As I wanted to write the note about Childishness in Art I borrowed a book from the library (Kinder in der Kunst) (unfortunately I did not find much else about that valuable subject). In that book I also saw Filippo Lippi´s Madonna with Child and Two Angels (1465), which moved me as well. The Madonna is supposed to have been a nun named Lucrezia Buti, who had been turned into a monastery together with her sister Spinetta by her brother Antonio. She fell in love with Filippo and fled from the monastery, causing a scandal, later giving birth to two children, Fillipino and Alessandra. Because of the couple´s courage and the sincerity of their love they later found pardon by clerical authorities. In the heavy book about Filippo´s paintings there wasn´t much information about Lucrezia, unfortunately. Maybe I can get a better book about her and the story of her life. That would interest me. At any rate I like Lucrezia´s idiosyncratic beauty. Because of this also she seems immediately present.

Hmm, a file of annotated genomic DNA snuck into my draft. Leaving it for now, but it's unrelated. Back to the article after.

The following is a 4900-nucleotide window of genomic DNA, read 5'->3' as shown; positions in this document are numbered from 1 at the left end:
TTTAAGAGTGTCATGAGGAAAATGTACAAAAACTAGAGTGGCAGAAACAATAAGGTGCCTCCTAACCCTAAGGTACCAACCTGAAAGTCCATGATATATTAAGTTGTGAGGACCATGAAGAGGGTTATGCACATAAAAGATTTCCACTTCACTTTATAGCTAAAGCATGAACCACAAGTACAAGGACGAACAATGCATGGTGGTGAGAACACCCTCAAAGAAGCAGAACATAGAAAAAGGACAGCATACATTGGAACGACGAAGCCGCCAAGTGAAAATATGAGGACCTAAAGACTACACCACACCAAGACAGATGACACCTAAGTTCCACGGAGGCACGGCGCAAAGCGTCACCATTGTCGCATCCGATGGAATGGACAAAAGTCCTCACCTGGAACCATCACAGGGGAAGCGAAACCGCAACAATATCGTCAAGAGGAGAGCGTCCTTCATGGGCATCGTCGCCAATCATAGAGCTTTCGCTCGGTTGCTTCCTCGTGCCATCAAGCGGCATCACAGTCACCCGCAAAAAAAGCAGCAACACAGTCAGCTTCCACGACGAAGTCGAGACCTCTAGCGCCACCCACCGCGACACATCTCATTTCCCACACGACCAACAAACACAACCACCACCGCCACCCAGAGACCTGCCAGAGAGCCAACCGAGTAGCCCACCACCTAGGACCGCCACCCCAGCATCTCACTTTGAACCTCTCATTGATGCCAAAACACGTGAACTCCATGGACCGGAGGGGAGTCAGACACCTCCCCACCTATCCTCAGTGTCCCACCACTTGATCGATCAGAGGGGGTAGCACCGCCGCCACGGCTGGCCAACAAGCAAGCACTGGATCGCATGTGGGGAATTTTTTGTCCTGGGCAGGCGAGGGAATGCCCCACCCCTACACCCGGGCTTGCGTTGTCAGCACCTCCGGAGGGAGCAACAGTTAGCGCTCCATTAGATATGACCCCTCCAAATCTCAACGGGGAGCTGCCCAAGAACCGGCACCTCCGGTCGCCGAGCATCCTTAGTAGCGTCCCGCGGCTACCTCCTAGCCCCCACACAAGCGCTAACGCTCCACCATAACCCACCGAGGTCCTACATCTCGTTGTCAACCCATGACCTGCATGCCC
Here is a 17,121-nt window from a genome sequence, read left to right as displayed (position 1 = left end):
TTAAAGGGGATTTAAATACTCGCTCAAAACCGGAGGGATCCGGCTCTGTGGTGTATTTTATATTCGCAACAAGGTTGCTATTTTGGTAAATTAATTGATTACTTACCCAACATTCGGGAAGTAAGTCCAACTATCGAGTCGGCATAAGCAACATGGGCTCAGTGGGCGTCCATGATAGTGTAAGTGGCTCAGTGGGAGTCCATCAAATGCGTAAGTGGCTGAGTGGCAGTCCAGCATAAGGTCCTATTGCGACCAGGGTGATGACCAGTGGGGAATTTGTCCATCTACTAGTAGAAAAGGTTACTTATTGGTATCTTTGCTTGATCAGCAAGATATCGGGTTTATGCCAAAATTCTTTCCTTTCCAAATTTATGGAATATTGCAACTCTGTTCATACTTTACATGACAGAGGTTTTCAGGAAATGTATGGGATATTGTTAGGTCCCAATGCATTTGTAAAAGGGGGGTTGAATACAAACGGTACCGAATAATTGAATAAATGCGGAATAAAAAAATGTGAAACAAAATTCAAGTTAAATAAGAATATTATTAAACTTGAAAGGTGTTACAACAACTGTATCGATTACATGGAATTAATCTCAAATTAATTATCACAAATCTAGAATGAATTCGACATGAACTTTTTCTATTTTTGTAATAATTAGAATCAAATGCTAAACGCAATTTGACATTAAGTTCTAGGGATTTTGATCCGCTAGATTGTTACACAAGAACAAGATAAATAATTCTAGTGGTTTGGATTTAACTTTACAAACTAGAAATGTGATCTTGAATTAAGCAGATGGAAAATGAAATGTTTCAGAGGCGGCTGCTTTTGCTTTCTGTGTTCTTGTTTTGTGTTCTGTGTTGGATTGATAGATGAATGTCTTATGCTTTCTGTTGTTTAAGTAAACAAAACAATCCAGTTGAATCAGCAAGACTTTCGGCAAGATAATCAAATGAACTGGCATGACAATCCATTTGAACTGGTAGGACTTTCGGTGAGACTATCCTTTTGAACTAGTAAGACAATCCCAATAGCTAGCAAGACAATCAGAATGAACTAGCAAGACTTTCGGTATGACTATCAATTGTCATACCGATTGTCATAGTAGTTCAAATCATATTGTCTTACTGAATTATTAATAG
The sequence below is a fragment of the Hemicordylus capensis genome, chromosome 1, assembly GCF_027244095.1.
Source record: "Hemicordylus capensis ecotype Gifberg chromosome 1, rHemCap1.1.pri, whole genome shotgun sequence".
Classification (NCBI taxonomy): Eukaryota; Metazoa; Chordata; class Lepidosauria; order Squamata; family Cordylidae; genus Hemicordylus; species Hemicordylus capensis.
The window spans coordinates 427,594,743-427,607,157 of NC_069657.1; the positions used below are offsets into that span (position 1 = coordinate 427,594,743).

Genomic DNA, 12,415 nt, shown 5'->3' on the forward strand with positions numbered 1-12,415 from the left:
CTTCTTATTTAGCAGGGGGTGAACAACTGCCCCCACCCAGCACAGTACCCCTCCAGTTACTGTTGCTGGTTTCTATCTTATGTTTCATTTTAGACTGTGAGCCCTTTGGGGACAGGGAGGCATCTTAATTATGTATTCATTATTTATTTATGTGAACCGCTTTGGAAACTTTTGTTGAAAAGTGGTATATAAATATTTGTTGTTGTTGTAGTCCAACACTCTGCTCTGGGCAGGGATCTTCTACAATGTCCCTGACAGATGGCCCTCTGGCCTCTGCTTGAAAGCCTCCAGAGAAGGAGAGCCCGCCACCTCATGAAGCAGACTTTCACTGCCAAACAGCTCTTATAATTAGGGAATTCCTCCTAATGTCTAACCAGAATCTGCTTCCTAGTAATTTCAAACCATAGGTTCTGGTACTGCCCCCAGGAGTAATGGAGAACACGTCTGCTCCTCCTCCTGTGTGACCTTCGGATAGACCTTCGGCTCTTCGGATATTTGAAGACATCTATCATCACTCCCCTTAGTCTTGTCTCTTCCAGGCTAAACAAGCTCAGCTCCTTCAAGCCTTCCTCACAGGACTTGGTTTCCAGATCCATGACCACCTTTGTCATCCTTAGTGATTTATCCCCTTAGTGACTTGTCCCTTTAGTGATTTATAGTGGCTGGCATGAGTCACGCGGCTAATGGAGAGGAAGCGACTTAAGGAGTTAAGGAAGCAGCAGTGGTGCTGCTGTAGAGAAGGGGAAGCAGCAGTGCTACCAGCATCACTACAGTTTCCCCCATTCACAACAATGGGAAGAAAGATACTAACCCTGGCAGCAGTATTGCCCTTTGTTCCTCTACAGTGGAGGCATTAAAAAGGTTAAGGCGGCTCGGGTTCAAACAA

In Kinder in der Kunst there is also the fresco Leucothea and Dionysos, which was painted in the year 20 A.D. in a villa in Rome. What a gracious lady! And so you may ask yourself: How did the ancient Romans look like? How did Messalina look like? Were they graceful and, occasionally, vulgar as well, like people in our times? A while ago I read Quo vadis? by Sienkiewicz. The depiction of the massacres of Nero against the Christians are colourful, although I cannot actually tell how exactly. It is a horrible book as concerns the (exaggerated) portrayal of Nero´s holocaust-like atrocities, but the depiction of the Christian´s strong and transcendent faith and of their nice (actually, a bit faded) personalities had an impression on me. A main character of Quo vadis? is Petronius Arbiter, author of the Satyricon, the product of a very free and independent mind – Nietzsche loved it, I do it as well. Someone like the Arbiter occurs very rarely among humans. And hence it is alleged in Quo vadis? that Petronius was the only person in the culturally most high standing Rome who actually understood what poetry is about (whereas the others all took it as an extension of their ego or an instrument to flatter the emperor or so). When Petronius was sentenced to death by suicide by Nero he would say that the loss of life is not actually something to be sorry about: as things in this world are beautiful, but men are, in their majority, so wicked that an escape from them into the void is not regrettable. Long ago I was very impressed by Robert Graves´ I, Claudius, a historical novel that brings ancient Rome triumphantly to life. Graves was massively intelligent and had a stupendous output. I also read his White Goddess – although the specific anima of the White Goddess has not been a direct muse for myself, I like Graves´concept of analeptic thought: throwing one´s mind into the past to receive impressions. Indeed, it is good to have everything on the monitor, yes.